How do theories in the Islamic sciences grow, develop, and change? What sorts of questions are answered through the development of theoretical religious sciences?One of the topics currently of great interest among the scholars and researchers of Qom is about whether Western philosophy of science can be used to help understand the structure of religious knowledge. From the period between the world wars, when views about the philosophy of science were presented by members of the Vienna Circle, until the present day, numerous philosophical views have been presented about the empirical sciences. These views are designed for several purposes: (i) to explain how and why scientific theories change and occasionally undergo “revolutions”; (ii) to account for how scientific theories are used to explain phenomena; (iii) to show how theories are confirmed and repudiated; (iv) to examine the conditions under which a scientific theory may be considered rational; and (v) to investigate the question of whether the acceptance of a theory may justify beliefs about non-observable theoretical entities, such as electrons and quarks. This list does not exhaust the topics of the philosophy of science, but it gives one an idea of some of the more important topics of discussion.
On the other hand, a number of Western philosophers of religion have sought to utilize the views developed in the philosophy of science in order to support their own claims about the rationality and justification of religious beliefs. For example, some have argued that just as physicists are justified in their beliefs about electrons and quarks because of the acceptability of physical theories, likewise religious people may be justified in their beliefs about God and angels because of the acceptability of theological theories.
Islamic teachings are generally divided into those pertaining to beliefs and those regarding values. This gives rise to three religious sciences: Kalam, Akhlaq, and Fiqh, the first of which expounds Islamic doctrine and the second and third of which pertain to values. Within these three sciences, some matters are very firm and uncontroversial, while others are disputed among scholars. In addition to Islamic law, ethics, and dogmatic theology, however, there are a number of other Islamic sciences that include Tafsir, or the interpretation of the Qur’an, Usul, or the principles that should guide the derivation of Islamic law from its sources, various branches of the study of Hadith and history, and Islamic philosophy and Irfan, in both of which rational proofs are given to support some basic Islamic beliefs, such as the oneness of God and teachings about the divine attributes.
So, there are Islamic sciences in which the fundamental teachings of Islam are presented, and there are also secondary Islamic sciences designed to help with the understanding of the fundamental practical and theoretical teachings, as well as sciences that are considered prerequisites for further understanding. In addition to the fundamental teachings, parts of Islamic ethics, kalam, and fiqh may be considered more speculative, and in the other Islamic sciences, such as philosophy, irfan, usul, and history, theories are elaborated about which there is much discussion. There are also attempts to apply the teachings of Islam to various areas and to develop theories of Islamic economics, Islamic governance, metaphysics, etc.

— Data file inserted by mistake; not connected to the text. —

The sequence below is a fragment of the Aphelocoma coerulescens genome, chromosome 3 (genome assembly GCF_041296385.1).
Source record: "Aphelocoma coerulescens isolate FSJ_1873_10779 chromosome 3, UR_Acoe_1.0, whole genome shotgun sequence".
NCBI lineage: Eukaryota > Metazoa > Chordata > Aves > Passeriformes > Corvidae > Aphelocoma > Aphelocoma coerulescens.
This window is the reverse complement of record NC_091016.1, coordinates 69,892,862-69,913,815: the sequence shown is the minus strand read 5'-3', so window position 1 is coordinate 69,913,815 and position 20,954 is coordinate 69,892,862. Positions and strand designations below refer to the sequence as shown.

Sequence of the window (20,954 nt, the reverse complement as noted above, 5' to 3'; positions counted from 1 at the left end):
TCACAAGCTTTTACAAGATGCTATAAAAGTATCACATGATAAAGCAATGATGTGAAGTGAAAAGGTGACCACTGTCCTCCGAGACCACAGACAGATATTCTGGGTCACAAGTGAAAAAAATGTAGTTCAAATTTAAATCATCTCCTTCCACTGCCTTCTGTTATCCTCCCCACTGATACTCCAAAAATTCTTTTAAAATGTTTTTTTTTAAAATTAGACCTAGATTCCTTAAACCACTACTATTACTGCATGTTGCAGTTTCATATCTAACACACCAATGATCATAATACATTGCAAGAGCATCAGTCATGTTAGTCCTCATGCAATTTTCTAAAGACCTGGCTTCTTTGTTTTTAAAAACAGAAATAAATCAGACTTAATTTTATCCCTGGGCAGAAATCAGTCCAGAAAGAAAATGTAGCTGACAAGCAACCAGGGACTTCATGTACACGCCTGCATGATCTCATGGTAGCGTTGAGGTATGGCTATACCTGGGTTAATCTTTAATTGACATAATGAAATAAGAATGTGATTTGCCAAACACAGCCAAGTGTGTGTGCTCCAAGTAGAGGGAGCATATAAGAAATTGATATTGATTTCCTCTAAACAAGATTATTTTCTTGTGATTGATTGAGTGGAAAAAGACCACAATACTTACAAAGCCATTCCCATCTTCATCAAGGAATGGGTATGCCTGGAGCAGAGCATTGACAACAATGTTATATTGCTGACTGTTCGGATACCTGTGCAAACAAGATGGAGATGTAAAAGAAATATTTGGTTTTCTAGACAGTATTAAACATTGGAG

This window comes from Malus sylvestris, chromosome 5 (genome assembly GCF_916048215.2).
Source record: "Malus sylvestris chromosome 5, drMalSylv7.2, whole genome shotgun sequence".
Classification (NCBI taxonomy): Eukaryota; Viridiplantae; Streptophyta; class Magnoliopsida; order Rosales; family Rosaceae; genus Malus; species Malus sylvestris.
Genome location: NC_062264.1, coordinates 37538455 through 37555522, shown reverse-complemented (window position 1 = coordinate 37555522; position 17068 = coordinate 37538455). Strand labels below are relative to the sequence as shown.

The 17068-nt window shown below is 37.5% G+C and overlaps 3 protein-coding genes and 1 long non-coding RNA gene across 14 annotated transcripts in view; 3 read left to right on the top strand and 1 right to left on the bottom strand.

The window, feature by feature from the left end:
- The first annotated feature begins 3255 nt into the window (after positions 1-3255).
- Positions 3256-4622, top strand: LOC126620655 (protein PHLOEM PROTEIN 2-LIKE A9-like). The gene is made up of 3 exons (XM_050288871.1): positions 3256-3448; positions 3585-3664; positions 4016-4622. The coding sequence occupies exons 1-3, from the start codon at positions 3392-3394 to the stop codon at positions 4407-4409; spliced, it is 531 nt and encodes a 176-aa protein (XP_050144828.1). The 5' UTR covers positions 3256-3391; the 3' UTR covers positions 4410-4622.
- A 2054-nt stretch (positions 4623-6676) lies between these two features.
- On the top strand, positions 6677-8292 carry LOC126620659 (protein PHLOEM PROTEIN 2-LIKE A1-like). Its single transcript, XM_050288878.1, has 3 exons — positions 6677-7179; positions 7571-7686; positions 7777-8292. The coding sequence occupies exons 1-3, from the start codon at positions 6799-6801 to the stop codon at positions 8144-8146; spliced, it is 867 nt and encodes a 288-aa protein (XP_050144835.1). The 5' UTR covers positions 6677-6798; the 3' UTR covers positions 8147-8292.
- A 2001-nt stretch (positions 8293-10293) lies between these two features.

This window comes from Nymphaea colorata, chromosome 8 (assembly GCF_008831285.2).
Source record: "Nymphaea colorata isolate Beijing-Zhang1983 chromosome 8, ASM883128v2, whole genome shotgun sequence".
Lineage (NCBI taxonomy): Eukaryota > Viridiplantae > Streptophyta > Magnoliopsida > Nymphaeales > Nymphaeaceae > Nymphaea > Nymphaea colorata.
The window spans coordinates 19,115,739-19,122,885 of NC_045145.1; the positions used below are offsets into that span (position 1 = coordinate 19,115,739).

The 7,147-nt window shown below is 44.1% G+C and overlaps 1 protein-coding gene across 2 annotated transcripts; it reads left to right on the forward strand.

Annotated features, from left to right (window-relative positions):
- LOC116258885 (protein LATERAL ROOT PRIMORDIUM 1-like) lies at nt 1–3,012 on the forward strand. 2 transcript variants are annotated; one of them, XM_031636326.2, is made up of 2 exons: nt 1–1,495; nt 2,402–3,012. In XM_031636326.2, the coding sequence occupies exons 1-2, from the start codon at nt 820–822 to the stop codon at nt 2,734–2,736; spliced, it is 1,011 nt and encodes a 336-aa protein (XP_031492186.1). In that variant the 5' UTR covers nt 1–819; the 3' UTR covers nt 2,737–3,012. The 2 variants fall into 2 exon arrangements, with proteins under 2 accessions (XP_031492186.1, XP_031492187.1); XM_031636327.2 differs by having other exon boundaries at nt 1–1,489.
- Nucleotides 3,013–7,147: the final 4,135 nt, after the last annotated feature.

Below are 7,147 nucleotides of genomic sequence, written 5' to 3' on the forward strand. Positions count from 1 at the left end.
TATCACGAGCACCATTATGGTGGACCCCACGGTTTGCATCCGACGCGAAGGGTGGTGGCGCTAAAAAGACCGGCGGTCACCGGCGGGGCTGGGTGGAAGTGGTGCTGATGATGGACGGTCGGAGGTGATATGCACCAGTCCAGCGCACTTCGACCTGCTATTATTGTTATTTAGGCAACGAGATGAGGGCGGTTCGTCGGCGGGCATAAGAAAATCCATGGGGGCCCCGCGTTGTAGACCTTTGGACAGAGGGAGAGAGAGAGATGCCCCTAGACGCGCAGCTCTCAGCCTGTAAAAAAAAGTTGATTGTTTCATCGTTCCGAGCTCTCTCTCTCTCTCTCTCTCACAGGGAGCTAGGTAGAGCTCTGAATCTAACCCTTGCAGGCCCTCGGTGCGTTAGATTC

In discussions of epistemological issues in Islamic philosophy, the focus of attention is on those fundamental beliefs that can be demonstrated by sound rational argument. Propositions and concepts are analyzed and evaluated. Less attention has been given to theoretical knowledge. It is in the area of speculative or theoretical knowledge that the study of the philosophy of science may help us to understand how the theoretical Islamic sciences compare with the empirical sciences.
Questions that are being asked by scholars today about the theoretical Islamic sciences include the following: How do theories in the Islamic sciences grow, develop, and change? What sorts of questions are answered through the development of theoretical religious sciences? How do religious explanations given with reference to the theories of the Islamic sciences differ from the sorts of explanations to be found through the study of other sciences? What role do the fundamental teachings of Islam play in the speculative Islamic sciences? How are theories in the Islamic sciences to be evaluated? To what extent may sciences such as Islamic history and irfan be considered rational? To what extent must Western philosophy of science be modified to deal adequately with the Islamic sciences?
These are just some of the questions that Muslim scholars are beginning to grapple with as they engage in reflections on the religious sciences and begin to formulate philosophies of those sciences.